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  Design For Plating
The program to improve and control the quality of a metal product should
start at the desk of the designer. Basic principles of mechanical finishing
and electroplating impose important restrictions on the size and shape
of components. The designer should know enough about these principles
so that he can design to minimize costs of quality finishing while planning
products which will have a long service life. Metal finishing processes
are at least as complicated as metal stamping, casting or forging with
which the designer is usually more familiar. Proper selection of finishes
and processes offers many opportunities to improve quality, reduce costs,
and increase production. ASTM Designation B-507 can provide
the designer with helpful information.

Significant Surfaces
A most important term used when specifying metal finishes is "significant
surface" because on many products the same standard of quality is not
required at all points on the surface. The significant surfaces can be
defined as those normally visible directly or by reflection which are
essential to the appearance or serviceability of the article or which,
if they are a source of corrosion products, can alter the appearance
or performance of visible surfaces. Significant surfaces preferably should
be agreed upon between purchaser and manufacturer and should be indicated on drawings. Furthermore points at which thickness
measurements are to be made should be identified.

Design for Barrel Processing (Electroplate or Mechanical Plate)
Metal parts which are to be zinc or cadmium plated do not ordinarily
require polishing with belts or wheels before plating. Those to be cleaned
or smoothened are often treated by barrel finishing or tumbling or other
vibrating processes. In designing to improve quality, consideration should
be given to certain rules applicable to such processing, whether this be surface preparation or barrel plating:
  • Avoid blind holes, recesses and joint crevices which can retain tumbling compounds and metal debris.

  • Avoid intricate surface patterns which will be blurred by barrel finishing.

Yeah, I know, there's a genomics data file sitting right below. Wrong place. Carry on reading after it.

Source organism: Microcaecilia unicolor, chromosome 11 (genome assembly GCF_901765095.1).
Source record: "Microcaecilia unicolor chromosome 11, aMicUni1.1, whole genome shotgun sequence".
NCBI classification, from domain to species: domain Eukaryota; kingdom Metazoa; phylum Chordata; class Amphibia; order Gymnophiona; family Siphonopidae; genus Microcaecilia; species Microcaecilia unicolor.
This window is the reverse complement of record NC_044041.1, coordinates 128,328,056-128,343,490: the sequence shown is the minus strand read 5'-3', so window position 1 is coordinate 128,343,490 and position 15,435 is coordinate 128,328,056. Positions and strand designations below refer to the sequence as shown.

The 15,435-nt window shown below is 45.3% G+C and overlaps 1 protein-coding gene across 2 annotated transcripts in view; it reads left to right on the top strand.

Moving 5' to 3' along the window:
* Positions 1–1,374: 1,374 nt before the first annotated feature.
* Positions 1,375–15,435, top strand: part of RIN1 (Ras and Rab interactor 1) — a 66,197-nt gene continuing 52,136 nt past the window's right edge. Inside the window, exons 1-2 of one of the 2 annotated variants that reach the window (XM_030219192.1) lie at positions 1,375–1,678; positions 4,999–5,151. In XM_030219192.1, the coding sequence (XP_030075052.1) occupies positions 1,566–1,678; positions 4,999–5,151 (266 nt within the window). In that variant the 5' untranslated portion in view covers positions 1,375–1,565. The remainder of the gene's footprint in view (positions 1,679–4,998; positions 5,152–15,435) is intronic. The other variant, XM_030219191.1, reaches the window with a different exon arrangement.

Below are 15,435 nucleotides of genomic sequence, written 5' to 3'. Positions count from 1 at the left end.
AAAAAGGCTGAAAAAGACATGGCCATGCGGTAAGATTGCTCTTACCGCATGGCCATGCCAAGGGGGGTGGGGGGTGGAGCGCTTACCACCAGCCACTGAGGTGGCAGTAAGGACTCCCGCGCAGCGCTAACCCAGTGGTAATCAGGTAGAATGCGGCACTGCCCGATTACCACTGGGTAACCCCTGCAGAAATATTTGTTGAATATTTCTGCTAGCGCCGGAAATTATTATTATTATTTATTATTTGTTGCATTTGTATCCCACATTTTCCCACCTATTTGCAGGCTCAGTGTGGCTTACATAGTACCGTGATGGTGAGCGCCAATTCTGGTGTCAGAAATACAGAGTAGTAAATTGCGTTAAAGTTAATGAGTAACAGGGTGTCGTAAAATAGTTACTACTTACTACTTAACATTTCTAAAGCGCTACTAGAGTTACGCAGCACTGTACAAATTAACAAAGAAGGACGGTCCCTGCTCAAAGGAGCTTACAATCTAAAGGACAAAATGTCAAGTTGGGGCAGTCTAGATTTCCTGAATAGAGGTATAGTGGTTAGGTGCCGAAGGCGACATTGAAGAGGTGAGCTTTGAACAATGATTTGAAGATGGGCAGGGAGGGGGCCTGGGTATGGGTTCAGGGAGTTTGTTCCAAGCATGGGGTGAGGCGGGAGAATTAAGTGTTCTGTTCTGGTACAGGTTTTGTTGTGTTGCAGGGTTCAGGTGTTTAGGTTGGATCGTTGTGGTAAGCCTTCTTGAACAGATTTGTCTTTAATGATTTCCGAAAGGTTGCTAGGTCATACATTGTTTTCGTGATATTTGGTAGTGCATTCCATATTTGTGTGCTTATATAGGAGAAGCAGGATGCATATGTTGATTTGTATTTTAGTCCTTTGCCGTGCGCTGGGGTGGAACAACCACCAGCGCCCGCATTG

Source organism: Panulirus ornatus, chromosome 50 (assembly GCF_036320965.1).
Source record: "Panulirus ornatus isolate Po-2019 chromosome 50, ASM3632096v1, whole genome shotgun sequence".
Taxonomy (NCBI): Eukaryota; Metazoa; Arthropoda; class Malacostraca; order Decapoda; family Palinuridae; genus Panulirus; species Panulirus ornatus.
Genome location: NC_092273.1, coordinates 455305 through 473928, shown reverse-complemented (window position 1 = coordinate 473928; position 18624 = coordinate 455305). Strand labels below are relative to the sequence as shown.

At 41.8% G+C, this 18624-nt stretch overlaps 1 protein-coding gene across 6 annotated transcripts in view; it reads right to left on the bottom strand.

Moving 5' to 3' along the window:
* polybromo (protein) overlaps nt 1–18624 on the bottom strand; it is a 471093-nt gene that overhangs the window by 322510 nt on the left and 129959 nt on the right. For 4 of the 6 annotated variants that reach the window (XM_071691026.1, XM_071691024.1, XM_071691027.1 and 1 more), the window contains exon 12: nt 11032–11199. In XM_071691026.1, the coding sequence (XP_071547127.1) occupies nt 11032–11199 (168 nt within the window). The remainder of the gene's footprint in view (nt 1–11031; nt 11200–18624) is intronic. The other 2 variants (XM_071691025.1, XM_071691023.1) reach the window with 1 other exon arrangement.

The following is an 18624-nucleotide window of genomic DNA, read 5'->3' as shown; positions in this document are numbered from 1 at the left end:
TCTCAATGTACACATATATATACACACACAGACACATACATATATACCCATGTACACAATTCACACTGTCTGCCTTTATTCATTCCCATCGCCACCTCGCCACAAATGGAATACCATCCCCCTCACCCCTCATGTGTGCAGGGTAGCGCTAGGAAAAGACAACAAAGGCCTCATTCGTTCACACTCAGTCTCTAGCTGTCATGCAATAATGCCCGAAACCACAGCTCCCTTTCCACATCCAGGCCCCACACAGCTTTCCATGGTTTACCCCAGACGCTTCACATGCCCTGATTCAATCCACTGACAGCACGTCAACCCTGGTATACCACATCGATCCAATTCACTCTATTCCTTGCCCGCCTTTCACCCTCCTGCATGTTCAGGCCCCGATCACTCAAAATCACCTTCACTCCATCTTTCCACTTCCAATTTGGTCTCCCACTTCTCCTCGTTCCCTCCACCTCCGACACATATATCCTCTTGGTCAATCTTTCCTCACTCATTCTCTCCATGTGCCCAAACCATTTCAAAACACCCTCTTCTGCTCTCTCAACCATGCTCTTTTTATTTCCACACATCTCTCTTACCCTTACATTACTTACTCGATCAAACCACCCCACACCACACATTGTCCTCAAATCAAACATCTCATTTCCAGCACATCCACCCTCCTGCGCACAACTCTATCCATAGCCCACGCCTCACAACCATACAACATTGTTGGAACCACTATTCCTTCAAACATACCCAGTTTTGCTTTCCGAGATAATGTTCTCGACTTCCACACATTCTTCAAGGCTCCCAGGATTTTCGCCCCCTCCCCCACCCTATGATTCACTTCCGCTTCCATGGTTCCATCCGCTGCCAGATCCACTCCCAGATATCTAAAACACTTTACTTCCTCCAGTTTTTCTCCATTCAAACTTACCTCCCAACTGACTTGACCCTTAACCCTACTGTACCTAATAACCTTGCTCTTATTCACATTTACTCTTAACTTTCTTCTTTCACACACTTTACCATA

• Parts must be sturdy enough to withstand the multiple impacts of barrel rotation.

  • Small flat parts which tend to nest together should be provided with ridges or dimples to prevent this.

  • Design for good entry and drainage of solutions during rotation by using simple shapes.

  • Significant surfaces must be exterior for barrel work in order to undergo proper mechanical preparation and cleaning or to receive their share of metal deposit. They should be convex, if possible, rather than recessed.
Design for Racking, Draining and Air Entrapment
There are design considerations other than the above for parts which
are to be mounted on racks for processing in cleaning and electroplating
tanks. Among them are the following:
  • Products which would occupy a volume in processing tanks large in proportion to surface area should be designed to be plated in sections for assembly after coating.

  • Consult the plating department to make certain that parts can be held securely on a plating rack with good electrical contact without masking any significant surface. Many difficult racking problems can be solved by design modification.

  • Provide for good drainage of cleaning and other processing solutions from racked parts. Certain shapes tend to trap solution which then cause contamination by carryover, possible corrosion of the part and wastage of materials. Carryover also aggravates the problem of waste disposal. In design avoid rolled edges, blind holes and spot-welded joints. Provide drain holes in recessed areas.

  • Avoid shapes which can trap air on entry into a processing tank if this air can prevent access of solutions to areas requiring treatment. Wherever air can be trapped, hydrogen or oxygen may also accumulate during cleaning and plating.

 
 
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